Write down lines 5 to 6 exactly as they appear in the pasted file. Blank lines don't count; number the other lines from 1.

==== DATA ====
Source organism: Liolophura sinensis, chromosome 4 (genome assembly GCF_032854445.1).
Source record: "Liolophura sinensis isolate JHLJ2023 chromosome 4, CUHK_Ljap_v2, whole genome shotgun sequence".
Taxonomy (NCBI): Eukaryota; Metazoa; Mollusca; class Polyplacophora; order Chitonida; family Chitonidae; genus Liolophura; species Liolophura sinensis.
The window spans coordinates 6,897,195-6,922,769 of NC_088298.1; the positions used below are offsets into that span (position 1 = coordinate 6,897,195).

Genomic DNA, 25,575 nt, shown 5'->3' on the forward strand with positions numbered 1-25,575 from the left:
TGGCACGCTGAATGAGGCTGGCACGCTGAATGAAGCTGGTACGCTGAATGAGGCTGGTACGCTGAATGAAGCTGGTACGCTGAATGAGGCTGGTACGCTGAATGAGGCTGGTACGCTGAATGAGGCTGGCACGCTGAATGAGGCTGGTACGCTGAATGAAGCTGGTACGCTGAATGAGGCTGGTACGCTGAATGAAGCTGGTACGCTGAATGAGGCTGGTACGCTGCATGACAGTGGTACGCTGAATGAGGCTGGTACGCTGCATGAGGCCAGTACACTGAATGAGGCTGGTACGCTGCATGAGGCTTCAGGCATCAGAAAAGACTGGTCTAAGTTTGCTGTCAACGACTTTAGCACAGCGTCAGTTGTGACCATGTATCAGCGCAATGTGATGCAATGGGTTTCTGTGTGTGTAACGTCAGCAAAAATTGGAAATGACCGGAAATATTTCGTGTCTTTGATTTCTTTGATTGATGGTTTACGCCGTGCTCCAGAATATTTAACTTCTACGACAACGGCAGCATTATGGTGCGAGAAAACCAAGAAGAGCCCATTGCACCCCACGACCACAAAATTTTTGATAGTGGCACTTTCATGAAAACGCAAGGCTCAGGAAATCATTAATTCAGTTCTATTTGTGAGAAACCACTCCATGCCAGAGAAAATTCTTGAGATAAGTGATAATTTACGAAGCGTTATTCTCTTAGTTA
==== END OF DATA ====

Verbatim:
Genomic DNA, 25,575 nt, shown 5'->3' on the forward strand with positions numbered 1-25,575 from the left:
TGGCACGCTGAATGAGGCTGGCACGCTGAATGAAGCTGGTACGCTGAATGAGGCTGGTACGCTGAATGAAGCTGGTACGCTGAATGAGGCTGGTACGCTGAATGAGGCTGGTACGCTGAATGAGGCTGGCACGCTGAATGAGGCTGGTACGCTGAATGAAGCTGGTACGCTGAATGAGGCTGGTACGCTGAATGAAGCTGGTACGCTGAATGAGGCTGGTACGCTGCATGACAGTGGTACGCTGAATGAGGCTGGTACGCTGCATGAGGCCAGTACACTGAATGAGGCTGGTACGCTGCATGAGGCTTCAGGCATCAGAAAAGACTGGTCTAAGTTTGCTGTCAACGACTTTAGCACAGCGTCAGTTGTGACCATGTATCAGCGCAATGTGATGCAATGGGTTTCTGTGTGTGTAACGTCAGCAAAAATTGGAAATGACCGGAAATATTTCGTGTCTTTGATTTCTTTGATTGATGGTTTACGCCGTGCTCCAGAATATTTAACTTCTACGACAACGGCAGCATTATGGTGCGAGAAAACCAAGAAGAGCCCATTGCACCCCACGACCACAAAATTTTTGATAGTGGCACTTTCATGAAAACGCAAGGCTCAGGAAATCATTAATTCAGTTCTATTTGTGAGAAACCACTCCATGCCAGAGAAAATTCTTGAGATAAGTGATAATTTACGAAGCGTTATTCTCTTAGTTA